Terrorism expert tells Gulf News that authorities should consider the possibility that the crash of a UPS plane from Dubai in September was caused by an explosive device similar to the ones found on Friday
By Mick O'Reilly Deputy Managing Editor and Sara Janahi, Staff Reporter
Published: 00:00 October 31, 2010
Image Credit: WAM
PETN, or Pentaerythritol tetranitrate, PETN, is the same substance used by two would-be bombers of US airliners.
Dubai: Authorities need to consider the possibility that the crash on September 3 of a UPS cargo jet flying from Dubai was caused by an explosive device similar to the ones found on Friday at the FedEx facility at Dubai airport and on a UPS plane at a UK airport.
"I think it would be very prudent to connect the dots in this incident," Dr Max Abrahms, a leading terrorism expert in the United States, told Gulf News.
Radio 2: Dubai Police issue a statement. Malak Harb reports
"It seems like common sense now and clearly there are similarities between the crash and this latest incident."
Both bombs found on Friday were addressed to synagogues in the Chicago area, contained PETN — a highly explosive material which could have brought down the planes. One bomb arrived on Thursday and had to remain at Dubai International Airport for 24 hours. Dubai Police received a tip-off via an international call.
Dubai Police Chief Lieutenant-General Dahi Khalfan Tamim said Dubai Police succeeded in detecting the package while security authorities charged with carrying out security tasks on Western cargo companies failed.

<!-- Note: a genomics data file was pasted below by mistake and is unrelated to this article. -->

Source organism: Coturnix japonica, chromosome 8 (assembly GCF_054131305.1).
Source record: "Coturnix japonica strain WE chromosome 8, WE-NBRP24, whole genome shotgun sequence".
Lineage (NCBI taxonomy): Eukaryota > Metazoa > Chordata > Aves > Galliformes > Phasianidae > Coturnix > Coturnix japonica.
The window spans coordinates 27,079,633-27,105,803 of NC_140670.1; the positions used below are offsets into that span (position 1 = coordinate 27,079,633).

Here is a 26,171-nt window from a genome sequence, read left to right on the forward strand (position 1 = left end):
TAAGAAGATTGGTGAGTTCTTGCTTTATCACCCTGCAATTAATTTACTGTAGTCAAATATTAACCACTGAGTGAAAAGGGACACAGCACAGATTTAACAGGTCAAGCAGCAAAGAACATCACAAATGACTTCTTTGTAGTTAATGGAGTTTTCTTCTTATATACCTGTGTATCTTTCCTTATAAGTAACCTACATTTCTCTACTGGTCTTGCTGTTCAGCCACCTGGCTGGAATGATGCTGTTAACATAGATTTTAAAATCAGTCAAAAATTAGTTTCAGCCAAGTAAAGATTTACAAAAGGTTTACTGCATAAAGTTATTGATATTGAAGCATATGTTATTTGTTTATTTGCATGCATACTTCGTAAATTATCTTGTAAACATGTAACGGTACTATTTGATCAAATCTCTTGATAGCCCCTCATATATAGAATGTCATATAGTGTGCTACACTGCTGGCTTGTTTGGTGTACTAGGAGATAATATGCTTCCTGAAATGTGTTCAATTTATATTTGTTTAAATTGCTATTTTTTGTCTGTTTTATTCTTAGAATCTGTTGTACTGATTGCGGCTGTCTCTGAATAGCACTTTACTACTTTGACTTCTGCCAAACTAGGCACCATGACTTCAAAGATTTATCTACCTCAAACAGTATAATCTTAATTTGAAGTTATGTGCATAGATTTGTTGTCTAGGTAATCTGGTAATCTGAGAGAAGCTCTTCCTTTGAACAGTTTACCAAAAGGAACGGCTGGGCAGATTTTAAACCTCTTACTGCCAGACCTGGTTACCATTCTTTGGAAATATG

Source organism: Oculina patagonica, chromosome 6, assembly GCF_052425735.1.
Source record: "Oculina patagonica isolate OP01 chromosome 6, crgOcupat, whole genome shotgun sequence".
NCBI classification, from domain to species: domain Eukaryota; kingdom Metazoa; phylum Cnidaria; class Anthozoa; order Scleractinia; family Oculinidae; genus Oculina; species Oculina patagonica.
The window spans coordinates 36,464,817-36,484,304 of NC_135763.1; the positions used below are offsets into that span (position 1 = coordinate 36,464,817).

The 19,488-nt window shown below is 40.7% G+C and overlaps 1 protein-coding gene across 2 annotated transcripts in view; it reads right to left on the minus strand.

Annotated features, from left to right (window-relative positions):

Dahi told Emirates TV that the UAE would announce the source of the packages "within the next 48 hours."
"The package arrived on Thursday and had to remain in the airport for 24 hours in what is known as a cooling series in order for the package to be searched," Saif Al Suwaidi, director of the General Civil Aviation Authority (GCAA) told Gulf News. "All packages receive extensive searching for security reasons."
Radio 2: Explosives found on US-bound plane. Malak Harb reports
On Saturday night, a GCAA source said that the package which was discovered was shipped from Sana'a on a Qatar Airways plane heading to Doha and then forwarded from that flight to Dubai. In Sana'a on Saturday, security authorities were questioning airport and cargo staff and checking at least 26 other suspicious packages.
US security officials say the plot has all of the hallmarks of Al Qaida, with President Barack Obama's counter-terror chief John Brennan laying the blame on the Yemeni franchise.
Saudi intelligence sources tipped off US officials about the threat to air cargo from Yemen.
The bomb found inside a cargo plane at East Midlands Airport could have exploded, British Home Secretary Theresa May said, adding that if it had detonated, the explosion could have brought down the aircraft.
An Emirates spokesperson said that its flights are all operating normally, after a flight from Dubai landed at JFK International Airport on Friday afternoon with a precautionary fighter escort.
With inputs from Alice Johnson, Staff Reporter, Nasser Arrabyee, Correspondent, and agencies.